However, over-watering should be avoided as standing water can cause roots to rot. If the gardener keeps the area moist, they can enjoy a lush lawn in around a month.

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How to Take Care of Bahia Grass


Bahia is tolerant to several stresses including heat.


If the gardener wants their lawn to look dense and attractive, they should make sure they don’t overwater. Excessive watering can actually weaken the grass. The grower should water only as per the requirement so as to maintain its color bright and healthy.

Bahia has deep, wide-spreading roots that make the grass very drought tolerant. Therefore, Bahia grass lawns have low water requirements and don’t need frequent irrigation.

However, it will turn bluish grey and wilt from which the gardener can know that rainfall is coming up short and the lawn needs to be watered. In that case, the gardener should give up to 1 inch of water, wetting the soil to a depth of 8 inches.


Although it doesn’t need a lot of water, it needs high humidity to thrive. Therefore, the deep South and Gulf Coast areas perfectly match the ideal growing conditions for Bahia.


The gardener should mow their Bahia lawns mowed to a height of around 2 to 3 inches because Bahia tends to produce straggly Y-shaped seedheads that many people find unsightly.

The blade of the mower should be sharp enough to protect the grass from tearing. Thus, gardeners have to sharpen their mower blades every month during the growing season. Bahia grass generally needs mowing every one to two weeks from spring to fall with an aim to keep its height to 2 to 3 inches.


Its low maintenance requirements are endorsed by the low fertilizer needs of the Bahia grass. The gardener should do a soil test before adding any fertilizer to their Bahia grass lawn.

If any needs are discovered by the test, they should fertilize the lawn based on the test results.

Fertilizing excessively or unnecessarily can do more harm than good to the grass.

Weed Control

The naturally open growth habit of Bahia grass makes it prone to weeds at a young age.

Weeds like crowfoot grass, sandbur, goosegrass and crabgrass commonly invade Bahia grass lawns. But applying a pre-emergent herbicide will effectively deal with these common weeds.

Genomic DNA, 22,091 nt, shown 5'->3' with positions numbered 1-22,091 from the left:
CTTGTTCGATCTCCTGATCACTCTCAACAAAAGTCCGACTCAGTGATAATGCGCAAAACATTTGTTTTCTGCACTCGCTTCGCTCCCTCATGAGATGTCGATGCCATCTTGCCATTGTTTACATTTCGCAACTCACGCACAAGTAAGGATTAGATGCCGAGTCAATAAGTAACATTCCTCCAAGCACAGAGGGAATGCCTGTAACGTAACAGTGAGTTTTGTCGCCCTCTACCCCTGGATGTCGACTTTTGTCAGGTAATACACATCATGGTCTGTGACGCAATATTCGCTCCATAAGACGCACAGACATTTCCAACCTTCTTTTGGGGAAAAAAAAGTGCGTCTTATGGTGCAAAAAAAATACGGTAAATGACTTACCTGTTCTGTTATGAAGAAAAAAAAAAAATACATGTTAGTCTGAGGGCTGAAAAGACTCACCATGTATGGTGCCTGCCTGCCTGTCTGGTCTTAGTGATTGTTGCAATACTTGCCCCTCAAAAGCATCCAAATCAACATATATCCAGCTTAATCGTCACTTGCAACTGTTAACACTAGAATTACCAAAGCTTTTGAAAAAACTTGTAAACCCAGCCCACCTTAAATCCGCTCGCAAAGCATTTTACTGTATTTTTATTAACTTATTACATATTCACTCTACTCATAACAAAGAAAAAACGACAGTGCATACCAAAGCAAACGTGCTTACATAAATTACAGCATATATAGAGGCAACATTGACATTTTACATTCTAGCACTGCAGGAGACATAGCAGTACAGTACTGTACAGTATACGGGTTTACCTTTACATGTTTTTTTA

On the other hand, applying a post-emergent herbicide will rid the gardener of broadleaf weeds like spurge, lespedeza, and knotweed that may be already present.

These weed controls should be used only when the Bahia grass lawn is otherwise healthy and temperatures are in the range of 60 to 85 degrees.

Pests and Diseases

Bahia grass is resistant to most pests and diseases.

However, it’s troubled by a pest and it’s mole cricket.


Mole Cricket

Mole cricket burrows through the soil and damages roots. They also feed on the grass shoots. To ensure mole cricket presence, the gardener can look for their tunnels and mounds. They can even apply 2 gallons of water with 1-2 ounces of lemon-scented detergent per 2 square feet of turf in suspected damaged areas. If they are present, they will come out in a few minutes.

A great solution is to introduce mole cricket predators like the wasp Larra or the nematode Steinernema scapterisci. Or by using an approved bait or insecticide, one can solve the mole cricket problem quickly.


Nematodes are generally not as damaging to Bahia grass as they are to other lawn grasses. Due to the deep, extensive root system of Bahia, nematode damage is rarely noticed.

However, if the lawn becomes thin, grows less vigorously and its roots are weakened, one can see that nematodes are present. It can also be confirmed by testing the soil.

Proper cultural practices can promote Bahia grass root growth and reduce nematode stress. These include watering less often but more deeply, applying ample soil potassium, and reducing nitrogen rates.


The most common disease that attacks Bahia is dollar spot.

Dollar Spot

Dollar spot leaves spots several inches in diameter scattered all through the lawn. A light application of nitrogen (1/2-pound nitrogen per 1,000 sure feet) should help encourage the grass to diminish these symptoms.

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Growing a Bahia grass lawn is an excellent option for homeowners with frequent droughts, poor-quality, sandy, alkaline soil, and not much time for lawn maintenance. Despite having all these problems, Bahia can offer homeowners dense, lush lawns.

They just have to fulfill a few requirements and the grass will reciprocate in the form of a pleasant, dependable, and healthy lawn.